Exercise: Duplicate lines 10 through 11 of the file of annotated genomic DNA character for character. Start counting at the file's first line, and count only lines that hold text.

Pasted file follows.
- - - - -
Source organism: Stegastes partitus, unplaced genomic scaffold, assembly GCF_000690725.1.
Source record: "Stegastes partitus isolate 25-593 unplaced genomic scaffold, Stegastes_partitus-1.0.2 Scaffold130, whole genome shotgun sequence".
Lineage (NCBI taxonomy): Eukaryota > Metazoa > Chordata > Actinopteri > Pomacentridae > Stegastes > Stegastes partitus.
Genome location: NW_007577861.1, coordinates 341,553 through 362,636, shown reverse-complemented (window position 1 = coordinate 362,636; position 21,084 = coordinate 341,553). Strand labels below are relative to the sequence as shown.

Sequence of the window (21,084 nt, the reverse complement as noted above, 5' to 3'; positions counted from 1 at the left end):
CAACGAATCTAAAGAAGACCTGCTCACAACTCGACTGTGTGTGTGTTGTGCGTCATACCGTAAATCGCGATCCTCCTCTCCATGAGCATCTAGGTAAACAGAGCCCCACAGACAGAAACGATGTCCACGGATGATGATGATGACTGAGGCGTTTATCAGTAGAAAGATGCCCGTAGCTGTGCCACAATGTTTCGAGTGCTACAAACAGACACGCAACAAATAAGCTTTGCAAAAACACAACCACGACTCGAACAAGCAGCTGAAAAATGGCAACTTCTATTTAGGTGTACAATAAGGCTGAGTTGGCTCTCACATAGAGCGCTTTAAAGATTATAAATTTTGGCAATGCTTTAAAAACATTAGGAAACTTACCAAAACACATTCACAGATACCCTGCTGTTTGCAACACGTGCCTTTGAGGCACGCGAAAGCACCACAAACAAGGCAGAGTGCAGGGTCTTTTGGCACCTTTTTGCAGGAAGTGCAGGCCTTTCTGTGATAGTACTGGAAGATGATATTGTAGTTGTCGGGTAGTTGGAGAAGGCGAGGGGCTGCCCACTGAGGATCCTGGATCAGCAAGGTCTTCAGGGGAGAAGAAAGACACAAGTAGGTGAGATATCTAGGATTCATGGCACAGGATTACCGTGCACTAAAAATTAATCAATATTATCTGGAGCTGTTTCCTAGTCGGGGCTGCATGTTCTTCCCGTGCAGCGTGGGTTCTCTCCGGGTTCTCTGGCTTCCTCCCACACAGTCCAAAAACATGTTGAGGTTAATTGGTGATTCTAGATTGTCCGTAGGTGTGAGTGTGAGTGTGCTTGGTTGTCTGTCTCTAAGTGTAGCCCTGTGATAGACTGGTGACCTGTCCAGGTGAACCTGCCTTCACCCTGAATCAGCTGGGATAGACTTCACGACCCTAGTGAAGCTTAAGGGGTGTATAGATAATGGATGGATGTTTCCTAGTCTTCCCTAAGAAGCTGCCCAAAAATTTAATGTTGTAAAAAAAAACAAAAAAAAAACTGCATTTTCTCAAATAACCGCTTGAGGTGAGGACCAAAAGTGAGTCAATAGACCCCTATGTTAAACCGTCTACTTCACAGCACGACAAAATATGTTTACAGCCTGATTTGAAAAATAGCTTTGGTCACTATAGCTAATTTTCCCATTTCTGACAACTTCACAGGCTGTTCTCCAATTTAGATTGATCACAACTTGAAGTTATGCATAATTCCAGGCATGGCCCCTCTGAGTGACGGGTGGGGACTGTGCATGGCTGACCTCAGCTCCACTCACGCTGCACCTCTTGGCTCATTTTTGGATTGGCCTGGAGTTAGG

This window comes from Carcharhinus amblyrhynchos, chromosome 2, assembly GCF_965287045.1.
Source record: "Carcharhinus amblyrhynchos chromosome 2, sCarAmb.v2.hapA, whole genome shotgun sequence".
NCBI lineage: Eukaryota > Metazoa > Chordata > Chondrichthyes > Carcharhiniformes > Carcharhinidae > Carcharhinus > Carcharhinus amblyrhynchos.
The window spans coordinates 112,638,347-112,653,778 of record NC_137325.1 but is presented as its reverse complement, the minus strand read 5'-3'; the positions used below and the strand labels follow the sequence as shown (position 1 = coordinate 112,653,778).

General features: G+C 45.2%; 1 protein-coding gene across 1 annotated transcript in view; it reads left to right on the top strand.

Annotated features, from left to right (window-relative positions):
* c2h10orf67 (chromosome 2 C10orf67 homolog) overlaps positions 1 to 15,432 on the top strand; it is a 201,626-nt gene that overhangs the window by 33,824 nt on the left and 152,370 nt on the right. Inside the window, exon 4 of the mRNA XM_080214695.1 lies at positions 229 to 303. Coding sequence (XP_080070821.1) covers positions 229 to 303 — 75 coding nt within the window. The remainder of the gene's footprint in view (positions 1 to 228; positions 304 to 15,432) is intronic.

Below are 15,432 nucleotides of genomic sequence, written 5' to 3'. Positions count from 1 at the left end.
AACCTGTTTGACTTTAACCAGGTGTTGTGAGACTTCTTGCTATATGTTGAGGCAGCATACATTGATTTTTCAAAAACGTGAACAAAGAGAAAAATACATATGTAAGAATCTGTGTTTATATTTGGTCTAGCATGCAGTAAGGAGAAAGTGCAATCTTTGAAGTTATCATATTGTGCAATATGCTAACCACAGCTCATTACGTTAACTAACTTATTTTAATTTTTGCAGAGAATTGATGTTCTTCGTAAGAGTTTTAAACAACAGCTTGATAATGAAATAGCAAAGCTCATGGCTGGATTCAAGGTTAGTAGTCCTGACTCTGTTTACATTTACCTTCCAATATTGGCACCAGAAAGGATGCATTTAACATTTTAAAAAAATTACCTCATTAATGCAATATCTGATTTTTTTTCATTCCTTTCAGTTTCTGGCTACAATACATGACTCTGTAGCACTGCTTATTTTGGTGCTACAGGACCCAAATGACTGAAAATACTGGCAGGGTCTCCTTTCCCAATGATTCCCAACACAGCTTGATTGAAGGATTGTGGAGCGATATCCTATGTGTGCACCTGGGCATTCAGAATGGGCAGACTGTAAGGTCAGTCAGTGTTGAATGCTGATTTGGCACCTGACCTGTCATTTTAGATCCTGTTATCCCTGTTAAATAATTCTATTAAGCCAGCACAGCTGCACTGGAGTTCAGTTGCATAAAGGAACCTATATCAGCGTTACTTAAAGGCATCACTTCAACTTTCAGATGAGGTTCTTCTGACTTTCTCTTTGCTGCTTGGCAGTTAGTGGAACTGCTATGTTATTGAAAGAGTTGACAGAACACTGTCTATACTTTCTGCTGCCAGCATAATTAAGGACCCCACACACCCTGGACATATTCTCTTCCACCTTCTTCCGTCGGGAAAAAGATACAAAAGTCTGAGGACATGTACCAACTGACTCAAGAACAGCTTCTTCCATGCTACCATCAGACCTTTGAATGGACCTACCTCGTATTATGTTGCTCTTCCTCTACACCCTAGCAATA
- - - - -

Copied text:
The window spans coordinates 112,638,347-112,653,778 of record NC_137325.1 but is presented as its reverse complement, the minus strand read 5'-3'; the positions used below and the strand labels follow the sequence as shown (position 1 = coordinate 112,653,778).

General features: G+C 45.2%; 1 protein-coding gene across 1 annotated transcript in view; it reads left to right on the top strand.